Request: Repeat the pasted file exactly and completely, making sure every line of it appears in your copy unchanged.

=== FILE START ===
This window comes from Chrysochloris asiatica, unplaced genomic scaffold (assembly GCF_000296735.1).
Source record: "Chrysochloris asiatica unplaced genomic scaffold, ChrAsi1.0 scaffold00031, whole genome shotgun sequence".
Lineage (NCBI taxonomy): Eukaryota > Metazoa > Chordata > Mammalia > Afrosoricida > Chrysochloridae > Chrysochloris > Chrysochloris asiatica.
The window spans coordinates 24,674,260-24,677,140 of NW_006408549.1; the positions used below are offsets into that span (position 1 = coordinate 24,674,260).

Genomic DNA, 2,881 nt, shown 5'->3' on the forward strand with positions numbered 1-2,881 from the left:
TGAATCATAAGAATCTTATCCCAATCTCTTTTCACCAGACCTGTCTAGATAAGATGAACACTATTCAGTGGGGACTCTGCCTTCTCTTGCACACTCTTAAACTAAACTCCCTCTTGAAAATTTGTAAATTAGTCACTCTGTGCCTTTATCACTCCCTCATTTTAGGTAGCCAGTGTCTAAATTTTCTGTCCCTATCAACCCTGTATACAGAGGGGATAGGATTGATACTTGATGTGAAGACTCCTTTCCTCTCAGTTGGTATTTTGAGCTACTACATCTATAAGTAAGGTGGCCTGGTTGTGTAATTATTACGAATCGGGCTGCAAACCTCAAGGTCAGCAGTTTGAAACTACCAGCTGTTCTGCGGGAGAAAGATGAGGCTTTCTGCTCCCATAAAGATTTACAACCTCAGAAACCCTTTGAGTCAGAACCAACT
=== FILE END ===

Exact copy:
This window comes from Chrysochloris asiatica, unplaced genomic scaffold (assembly GCF_000296735.1).
Source record: "Chrysochloris asiatica unplaced genomic scaffold, ChrAsi1.0 scaffold00031, whole genome shotgun sequence".
Lineage (NCBI taxonomy): Eukaryota > Metazoa > Chordata > Mammalia > Afrosoricida > Chrysochloridae > Chrysochloris > Chrysochloris asiatica.
The window spans coordinates 24,674,260-24,677,140 of NW_006408549.1; the positions used below are offsets into that span (position 1 = coordinate 24,674,260).

Genomic DNA, 2,881 nt, shown 5'->3' on the forward strand with positions numbered 1-2,881 from the left:
TGAATCATAAGAATCTTATCCCAATCTCTTTTCACCAGACCTGTCTAGATAAGATGAACACTATTCAGTGGGGACTCTGCCTTCTCTTGCACACTCTTAAACTAAACTCCCTCTTGAAAATTTGTAAATTAGTCACTCTGTGCCTTTATCACTCCCTCATTTTAGGTAGCCAGTGTCTAAATTTTCTGTCCCTATCAACCCTGTATACAGAGGGGATAGGATTGATACTTGATGTGAAGACTCCTTTCCTCTCAGTTGGTATTTTGAGCTACTACATCTATAAGTAAGGTGGCCTGGTTGTGTAATTATTACGAATCGGGCTGCAAACCTCAAGGTCAGCAGTTTGAAACTACCAGCTGTTCTGCGGGAGAAAGATGAGGCTTTCTGCTCCCATAAAGATTTACAACCTCAGAAACCCTTTGAGTCAGAACCAACT